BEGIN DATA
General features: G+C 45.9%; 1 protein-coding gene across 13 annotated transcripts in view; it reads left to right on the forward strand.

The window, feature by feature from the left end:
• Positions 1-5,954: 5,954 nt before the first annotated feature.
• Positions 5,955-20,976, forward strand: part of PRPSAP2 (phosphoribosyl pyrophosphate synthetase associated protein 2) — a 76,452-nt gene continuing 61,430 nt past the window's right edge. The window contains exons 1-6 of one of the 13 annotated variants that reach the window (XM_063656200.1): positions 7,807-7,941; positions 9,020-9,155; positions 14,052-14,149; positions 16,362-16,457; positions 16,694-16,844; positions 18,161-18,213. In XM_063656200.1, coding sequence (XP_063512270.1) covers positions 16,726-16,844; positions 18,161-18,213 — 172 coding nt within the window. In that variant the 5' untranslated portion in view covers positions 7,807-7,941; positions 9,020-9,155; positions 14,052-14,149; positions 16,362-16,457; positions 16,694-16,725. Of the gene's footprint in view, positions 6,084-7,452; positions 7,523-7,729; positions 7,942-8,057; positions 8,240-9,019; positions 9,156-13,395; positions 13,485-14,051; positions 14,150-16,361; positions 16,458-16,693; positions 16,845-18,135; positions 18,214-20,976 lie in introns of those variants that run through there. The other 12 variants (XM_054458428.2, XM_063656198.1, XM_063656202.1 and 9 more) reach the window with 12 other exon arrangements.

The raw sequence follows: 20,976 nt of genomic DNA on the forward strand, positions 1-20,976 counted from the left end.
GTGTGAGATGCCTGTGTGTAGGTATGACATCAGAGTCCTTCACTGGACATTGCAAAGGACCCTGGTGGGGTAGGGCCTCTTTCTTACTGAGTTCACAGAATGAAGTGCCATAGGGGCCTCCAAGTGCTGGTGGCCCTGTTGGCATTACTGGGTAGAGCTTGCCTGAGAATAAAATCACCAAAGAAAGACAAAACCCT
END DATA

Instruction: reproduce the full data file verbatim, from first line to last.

General features: G+C 45.9%; 1 protein-coding gene across 13 annotated transcripts in view; it reads left to right on the forward strand.

The window, feature by feature from the left end:
• Positions 1-5,954: 5,954 nt before the first annotated feature.
• Positions 5,955-20,976, forward strand: part of PRPSAP2 (phosphoribosyl pyrophosphate synthetase associated protein 2) — a 76,452-nt gene continuing 61,430 nt past the window's right edge. The window contains exons 1-6 of one of the 13 annotated variants that reach the window (XM_063656200.1): positions 7,807-7,941; positions 9,020-9,155; positions 14,052-14,149; positions 16,362-16,457; positions 16,694-16,844; positions 18,161-18,213. In XM_063656200.1, coding sequence (XP_063512270.1) covers positions 16,726-16,844; positions 18,161-18,213 — 172 coding nt within the window. In that variant the 5' untranslated portion in view covers positions 7,807-7,941; positions 9,020-9,155; positions 14,052-14,149; positions 16,362-16,457; positions 16,694-16,725. Of the gene's footprint in view, positions 6,084-7,452; positions 7,523-7,729; positions 7,942-8,057; positions 8,240-9,019; positions 9,156-13,395; positions 13,485-14,051; positions 14,150-16,361; positions 16,458-16,693; positions 16,845-18,135; positions 18,214-20,976 lie in introns of those variants that run through there. The other 12 variants (XM_054458428.2, XM_063656198.1, XM_063656202.1 and 9 more) reach the window with 12 other exon arrangements.

The raw sequence follows: 20,976 nt of genomic DNA on the forward strand, positions 1-20,976 counted from the left end.
GTGTGAGATGCCTGTGTGTAGGTATGACATCAGAGTCCTTCACTGGACATTGCAAAGGACCCTGGTGGGGTAGGGCCTCTTTCTTACTGAGTTCACAGAATGAAGTGCCATAGGGGCCTCCAAGTGCTGGTGGCCCTGTTGGCATTACTGGGTAGAGCTTGCCTGAGAATAAAATCACCAAAGAAAGACAAAACCCT